Rebalancing society

In January, high in the Swiss Alps in the town of Davos, a meeting was held to discuss the state of the world. Attending were the elites of business, governments, academia and civil society, along with various high-profile celebrities.

The people, most at risk in the world were not invited, nor could they afford the costs of attending the forum.

Even these elites could not conceptualize what to do with the precarious state of the world and the plight of the poor. Yet, staring them in the face is the real issue; the fact that 62 people own 50% of the fiscal wealth of the world and have the power to control most of the governments.

Many governments around the world, including those of Britain, Canada and Newfoundland and Labrador have launched consultation processes or referendums to ascertain what it is that should be done.

The government of Canada launched its first agenda with the message that “Canada is Back” and initiated a pre-budget process for submissions entitled “Growing our Economy Together” with online town halls named “Your Money Matters”. The newly-elected Newfoundland and Labrador government launched its own consultation process called “Our Fiscal Future-Starting the Conversation”.

Apparently, at both the provincial and federal levels of government in Canada, there is not much money left.

While these processes may be relevant to the fiscal disarray and economic turmoil of our governments, they are irrelevant, if we fall back on the flawed policies and inept approaches that have strangled the development of countries in most of the world.

These are policies and programs that have favoured the “big and powerful” at the expense of small and local. They affect all aspects of society, economic, social and governance. They are now so skewed in support of the very wealthy that our entire system is completely out of equilibrium.

Economic benefits that were supposed to “trickle down” were, in fact, siphoned upwards; corporate welfare became the norm, while social welfare was denigrated and diminished.

Ordinary people are once again being called upon to help solve the mysteries of economic and social decline in a world in disarray. But these are “mysteries” that won’t be solved by dialogue or discussion.

What is needed is governance that creates a brave new world, in which the so-called common people, the backbone of any society, are important.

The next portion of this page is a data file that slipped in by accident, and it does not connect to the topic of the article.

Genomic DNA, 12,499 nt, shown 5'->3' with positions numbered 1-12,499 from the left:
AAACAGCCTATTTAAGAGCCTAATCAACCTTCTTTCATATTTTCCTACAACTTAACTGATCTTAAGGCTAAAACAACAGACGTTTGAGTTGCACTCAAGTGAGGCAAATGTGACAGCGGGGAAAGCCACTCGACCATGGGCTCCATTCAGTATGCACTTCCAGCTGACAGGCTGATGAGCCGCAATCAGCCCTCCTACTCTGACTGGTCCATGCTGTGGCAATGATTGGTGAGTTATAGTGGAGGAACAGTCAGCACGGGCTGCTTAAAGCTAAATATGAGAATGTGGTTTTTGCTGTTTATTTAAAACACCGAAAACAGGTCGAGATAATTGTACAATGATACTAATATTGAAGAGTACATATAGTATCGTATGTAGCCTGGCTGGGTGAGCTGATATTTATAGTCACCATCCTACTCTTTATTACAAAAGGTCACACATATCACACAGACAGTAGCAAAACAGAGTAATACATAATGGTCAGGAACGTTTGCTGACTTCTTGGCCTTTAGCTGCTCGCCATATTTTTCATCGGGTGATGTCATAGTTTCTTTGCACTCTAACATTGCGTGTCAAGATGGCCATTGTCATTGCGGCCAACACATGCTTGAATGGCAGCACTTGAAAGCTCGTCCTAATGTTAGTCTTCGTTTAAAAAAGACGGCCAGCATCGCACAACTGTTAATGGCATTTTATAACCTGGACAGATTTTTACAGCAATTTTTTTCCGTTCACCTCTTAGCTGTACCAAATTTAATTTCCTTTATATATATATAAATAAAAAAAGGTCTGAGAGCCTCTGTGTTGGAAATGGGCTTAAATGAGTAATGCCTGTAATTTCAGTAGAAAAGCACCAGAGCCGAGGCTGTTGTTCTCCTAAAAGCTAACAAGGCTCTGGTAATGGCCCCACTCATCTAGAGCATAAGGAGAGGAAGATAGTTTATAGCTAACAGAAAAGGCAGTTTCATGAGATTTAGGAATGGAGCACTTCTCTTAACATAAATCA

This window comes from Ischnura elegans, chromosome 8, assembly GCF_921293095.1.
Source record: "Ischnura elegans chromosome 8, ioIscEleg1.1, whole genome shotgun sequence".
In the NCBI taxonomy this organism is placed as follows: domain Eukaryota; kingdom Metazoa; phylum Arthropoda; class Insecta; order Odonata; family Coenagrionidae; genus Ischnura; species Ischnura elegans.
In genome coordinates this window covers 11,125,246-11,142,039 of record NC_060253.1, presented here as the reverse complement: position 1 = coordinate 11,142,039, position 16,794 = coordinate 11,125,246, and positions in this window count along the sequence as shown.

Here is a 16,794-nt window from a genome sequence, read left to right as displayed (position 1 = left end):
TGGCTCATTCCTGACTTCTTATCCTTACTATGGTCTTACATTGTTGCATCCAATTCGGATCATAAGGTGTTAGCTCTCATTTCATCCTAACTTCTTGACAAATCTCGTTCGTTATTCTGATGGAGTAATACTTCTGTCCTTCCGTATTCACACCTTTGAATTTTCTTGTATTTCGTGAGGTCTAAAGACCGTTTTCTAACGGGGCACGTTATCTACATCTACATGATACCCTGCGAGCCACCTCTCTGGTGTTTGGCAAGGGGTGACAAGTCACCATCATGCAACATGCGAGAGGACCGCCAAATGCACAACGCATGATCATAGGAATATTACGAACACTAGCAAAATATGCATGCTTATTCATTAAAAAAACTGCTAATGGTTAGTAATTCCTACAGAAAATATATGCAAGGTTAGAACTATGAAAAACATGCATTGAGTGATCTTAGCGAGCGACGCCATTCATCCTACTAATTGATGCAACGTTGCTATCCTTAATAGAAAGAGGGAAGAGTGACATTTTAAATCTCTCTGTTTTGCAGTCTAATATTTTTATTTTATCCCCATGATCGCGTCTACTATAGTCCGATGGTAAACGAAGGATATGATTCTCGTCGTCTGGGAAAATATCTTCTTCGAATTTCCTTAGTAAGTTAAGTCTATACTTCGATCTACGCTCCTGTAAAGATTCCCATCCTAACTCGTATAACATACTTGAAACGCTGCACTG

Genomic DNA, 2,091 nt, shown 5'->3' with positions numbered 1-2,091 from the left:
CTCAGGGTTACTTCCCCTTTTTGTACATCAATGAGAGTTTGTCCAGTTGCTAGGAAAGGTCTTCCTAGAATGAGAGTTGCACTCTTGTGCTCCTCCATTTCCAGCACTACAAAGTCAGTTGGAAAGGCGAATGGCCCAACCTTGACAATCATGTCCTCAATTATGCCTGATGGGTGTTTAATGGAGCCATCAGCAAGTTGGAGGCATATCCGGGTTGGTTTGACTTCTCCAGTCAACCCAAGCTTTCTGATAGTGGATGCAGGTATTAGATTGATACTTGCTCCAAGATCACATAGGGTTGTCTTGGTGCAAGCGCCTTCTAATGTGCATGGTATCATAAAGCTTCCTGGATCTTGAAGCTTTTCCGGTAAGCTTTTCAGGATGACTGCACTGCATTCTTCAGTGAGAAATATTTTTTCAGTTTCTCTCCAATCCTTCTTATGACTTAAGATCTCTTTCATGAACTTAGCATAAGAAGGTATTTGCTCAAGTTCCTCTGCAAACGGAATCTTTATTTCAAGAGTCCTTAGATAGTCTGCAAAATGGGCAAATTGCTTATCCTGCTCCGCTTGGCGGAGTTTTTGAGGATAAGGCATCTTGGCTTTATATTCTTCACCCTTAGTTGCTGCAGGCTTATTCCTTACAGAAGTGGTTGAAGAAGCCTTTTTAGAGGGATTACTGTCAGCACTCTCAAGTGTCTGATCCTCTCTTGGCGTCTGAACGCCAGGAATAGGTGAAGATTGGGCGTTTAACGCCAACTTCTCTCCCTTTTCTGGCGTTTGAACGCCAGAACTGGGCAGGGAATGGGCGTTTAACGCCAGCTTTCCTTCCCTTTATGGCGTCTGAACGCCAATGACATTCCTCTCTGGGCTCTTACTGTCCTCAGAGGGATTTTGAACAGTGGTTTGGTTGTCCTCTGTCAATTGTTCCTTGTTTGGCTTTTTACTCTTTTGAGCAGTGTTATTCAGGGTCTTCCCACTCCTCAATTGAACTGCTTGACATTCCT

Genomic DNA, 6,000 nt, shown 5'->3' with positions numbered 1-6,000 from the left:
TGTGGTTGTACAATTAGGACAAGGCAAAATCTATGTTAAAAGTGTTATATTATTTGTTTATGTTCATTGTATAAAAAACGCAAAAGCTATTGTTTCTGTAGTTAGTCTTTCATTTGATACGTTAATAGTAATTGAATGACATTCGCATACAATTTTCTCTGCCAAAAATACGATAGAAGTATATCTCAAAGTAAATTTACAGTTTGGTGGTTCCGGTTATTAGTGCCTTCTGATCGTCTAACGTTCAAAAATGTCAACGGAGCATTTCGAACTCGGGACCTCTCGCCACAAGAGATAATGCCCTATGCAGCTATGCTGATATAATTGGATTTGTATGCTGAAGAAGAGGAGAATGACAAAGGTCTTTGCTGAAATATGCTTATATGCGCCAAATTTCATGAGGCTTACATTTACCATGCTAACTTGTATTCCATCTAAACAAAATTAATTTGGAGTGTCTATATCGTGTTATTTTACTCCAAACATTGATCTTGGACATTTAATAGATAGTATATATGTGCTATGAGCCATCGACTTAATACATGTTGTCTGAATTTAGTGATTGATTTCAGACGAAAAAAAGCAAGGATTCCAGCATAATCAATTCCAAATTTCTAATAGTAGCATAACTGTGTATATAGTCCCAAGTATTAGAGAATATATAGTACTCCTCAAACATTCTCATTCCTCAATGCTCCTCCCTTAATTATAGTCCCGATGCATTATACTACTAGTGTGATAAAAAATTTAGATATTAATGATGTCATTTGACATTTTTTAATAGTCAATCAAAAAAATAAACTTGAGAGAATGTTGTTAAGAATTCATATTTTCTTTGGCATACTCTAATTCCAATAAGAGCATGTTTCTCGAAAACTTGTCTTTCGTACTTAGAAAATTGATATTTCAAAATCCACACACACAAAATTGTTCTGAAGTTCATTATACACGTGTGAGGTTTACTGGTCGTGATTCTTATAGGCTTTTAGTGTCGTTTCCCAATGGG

This world would have all the people meaningfully engaged in every aspect of governance and development. Such a world would ensure a society, in which, people are provided clear and complete information so that policies and shared power would facilitate the development of programs and priorities that enable everyone to make meaningful contributions to their communities, regions and countries.

There have been many periods of history, when local people-power has been successful in successful in righting the wrongs of authoritarian governments and managing transitions that reshaped economic and social norms, often at great costs to themselves.

In Canada, such local action is happening now, as ad-hoc groups lead the way in sponsoring and supporting refugee families from troubled areas.

They are doing this by themselves, with the sheer dint of their own determination to make life better for some.  Most are doing it without the programs, support or benefits available to large social and charitable organizations, many of which have enough wealth and power to actively lobby governments and to have made the trip to Davos.

How much easier would it be for small local groups, if they were backed by similar supportive policies, given access to assistance and the benefit of charitable status to offer donors tax exemptions?

People give their time, effort and money without any thought of compensation or reward. Why are they not given the same tools and programs available to the big institutional charities and corporations?

Governments should be taking steps to enact policies and programs that support and empower people. They would then be able to actively pursue the opportunities for social and economic development they see in their communities to help re-engage the disenfranchised as contributing members of society.

It is quite evident that the rich, powerful and entitled are focused on themselves and their own preservation, whereas it is the ordinary people, even the most poor, who have consideration for others.

There is no evident shortage of ideas or willingness. What is lacking is governance and policies that increase people’ power and their ability to effect change. People need to be controlled less and facilitated more in order for society to come back to some semblance of balance.

Written by Bill Pardy

January 30th, 2016

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